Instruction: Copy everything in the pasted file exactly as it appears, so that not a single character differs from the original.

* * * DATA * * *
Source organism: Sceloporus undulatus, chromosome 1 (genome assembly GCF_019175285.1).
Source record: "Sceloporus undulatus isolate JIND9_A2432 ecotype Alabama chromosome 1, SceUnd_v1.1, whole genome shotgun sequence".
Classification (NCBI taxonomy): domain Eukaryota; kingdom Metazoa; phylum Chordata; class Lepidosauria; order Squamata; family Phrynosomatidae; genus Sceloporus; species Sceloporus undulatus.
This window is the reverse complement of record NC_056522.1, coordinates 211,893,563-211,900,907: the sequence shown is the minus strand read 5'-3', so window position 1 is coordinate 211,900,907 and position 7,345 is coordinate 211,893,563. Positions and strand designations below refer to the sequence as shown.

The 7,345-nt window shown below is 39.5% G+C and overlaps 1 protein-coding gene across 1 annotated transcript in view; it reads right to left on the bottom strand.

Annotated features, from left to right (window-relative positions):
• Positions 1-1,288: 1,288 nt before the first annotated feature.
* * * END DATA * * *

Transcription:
Source organism: Sceloporus undulatus, chromosome 1 (genome assembly GCF_019175285.1).
Source record: "Sceloporus undulatus isolate JIND9_A2432 ecotype Alabama chromosome 1, SceUnd_v1.1, whole genome shotgun sequence".
Classification (NCBI taxonomy): domain Eukaryota; kingdom Metazoa; phylum Chordata; class Lepidosauria; order Squamata; family Phrynosomatidae; genus Sceloporus; species Sceloporus undulatus.
This window is the reverse complement of record NC_056522.1, coordinates 211,893,563-211,900,907: the sequence shown is the minus strand read 5'-3', so window position 1 is coordinate 211,900,907 and position 7,345 is coordinate 211,893,563. Positions and strand designations below refer to the sequence as shown.

The 7,345-nt window shown below is 39.5% G+C and overlaps 1 protein-coding gene across 1 annotated transcript in view; it reads right to left on the bottom strand.

Annotated features, from left to right (window-relative positions):
• Positions 1-1,288: 1,288 nt before the first annotated feature.